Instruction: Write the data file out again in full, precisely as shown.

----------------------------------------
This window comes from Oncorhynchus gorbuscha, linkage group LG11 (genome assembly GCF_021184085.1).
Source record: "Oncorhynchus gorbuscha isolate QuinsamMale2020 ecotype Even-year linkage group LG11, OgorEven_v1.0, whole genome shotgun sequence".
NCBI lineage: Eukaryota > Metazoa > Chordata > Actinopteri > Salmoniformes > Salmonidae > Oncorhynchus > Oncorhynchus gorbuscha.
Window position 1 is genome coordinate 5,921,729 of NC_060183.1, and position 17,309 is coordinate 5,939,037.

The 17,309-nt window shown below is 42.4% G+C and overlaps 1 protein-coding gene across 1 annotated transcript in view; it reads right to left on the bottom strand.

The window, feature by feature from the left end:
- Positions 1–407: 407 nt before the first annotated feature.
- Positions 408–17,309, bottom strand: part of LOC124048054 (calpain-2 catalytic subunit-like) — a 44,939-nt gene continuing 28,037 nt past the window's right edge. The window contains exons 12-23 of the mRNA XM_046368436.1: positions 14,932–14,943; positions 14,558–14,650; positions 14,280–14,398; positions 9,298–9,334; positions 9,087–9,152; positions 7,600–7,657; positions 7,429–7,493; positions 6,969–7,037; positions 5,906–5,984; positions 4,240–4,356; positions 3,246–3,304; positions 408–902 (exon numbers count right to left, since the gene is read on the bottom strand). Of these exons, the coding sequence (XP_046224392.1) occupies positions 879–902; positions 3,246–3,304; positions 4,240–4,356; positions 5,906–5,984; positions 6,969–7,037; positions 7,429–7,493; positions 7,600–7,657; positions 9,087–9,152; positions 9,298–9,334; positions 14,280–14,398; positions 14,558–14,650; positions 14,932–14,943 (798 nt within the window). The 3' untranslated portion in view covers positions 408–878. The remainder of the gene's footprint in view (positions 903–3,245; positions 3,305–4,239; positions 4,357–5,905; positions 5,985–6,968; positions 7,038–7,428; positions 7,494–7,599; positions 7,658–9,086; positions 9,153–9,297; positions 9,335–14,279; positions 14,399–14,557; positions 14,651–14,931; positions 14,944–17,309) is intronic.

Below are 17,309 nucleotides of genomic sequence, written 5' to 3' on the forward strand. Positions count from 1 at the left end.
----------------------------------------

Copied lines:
This window comes from Oncorhynchus gorbuscha, linkage group LG11 (genome assembly GCF_021184085.1).
Source record: "Oncorhynchus gorbuscha isolate QuinsamMale2020 ecotype Even-year linkage group LG11, OgorEven_v1.0, whole genome shotgun sequence".
NCBI lineage: Eukaryota > Metazoa > Chordata > Actinopteri > Salmoniformes > Salmonidae > Oncorhynchus > Oncorhynchus gorbuscha.
Window position 1 is genome coordinate 5,921,729 of NC_060183.1, and position 17,309 is coordinate 5,939,037.

The 17,309-nt window shown below is 42.4% G+C and overlaps 1 protein-coding gene across 1 annotated transcript in view; it reads right to left on the bottom strand.

The window, feature by feature from the left end:
- Positions 1–407: 407 nt before the first annotated feature.
- Positions 408–17,309, bottom strand: part of LOC124048054 (calpain-2 catalytic subunit-like) — a 44,939-nt gene continuing 28,037 nt past the window's right edge. The window contains exons 12-23 of the mRNA XM_046368436.1: positions 14,932–14,943; positions 14,558–14,650; positions 14,280–14,398; positions 9,298–9,334; positions 9,087–9,152; positions 7,600–7,657; positions 7,429–7,493; positions 6,969–7,037; positions 5,906–5,984; positions 4,240–4,356; positions 3,246–3,304; positions 408–902 (exon numbers count right to left, since the gene is read on the bottom strand). Of these exons, the coding sequence (XP_046224392.1) occupies positions 879–902; positions 3,246–3,304; positions 4,240–4,356; positions 5,906–5,984; positions 6,969–7,037; positions 7,429–7,493; positions 7,600–7,657; positions 9,087–9,152; positions 9,298–9,334; positions 14,280–14,398; positions 14,558–14,650; positions 14,932–14,943 (798 nt within the window). The 3' untranslated portion in view covers positions 408–878. The remainder of the gene's footprint in view (positions 903–3,245; positions 3,305–4,239; positions 4,357–5,905; positions 5,985–6,968; positions 7,038–7,428; positions 7,494–7,599; positions 7,658–9,086; positions 9,153–9,297; positions 9,335–14,279; positions 14,399–14,557; positions 14,651–14,931; positions 14,944–17,309) is intronic.

Below are 17,309 nucleotides of genomic sequence, written 5' to 3' on the forward strand. Positions count from 1 at the left end.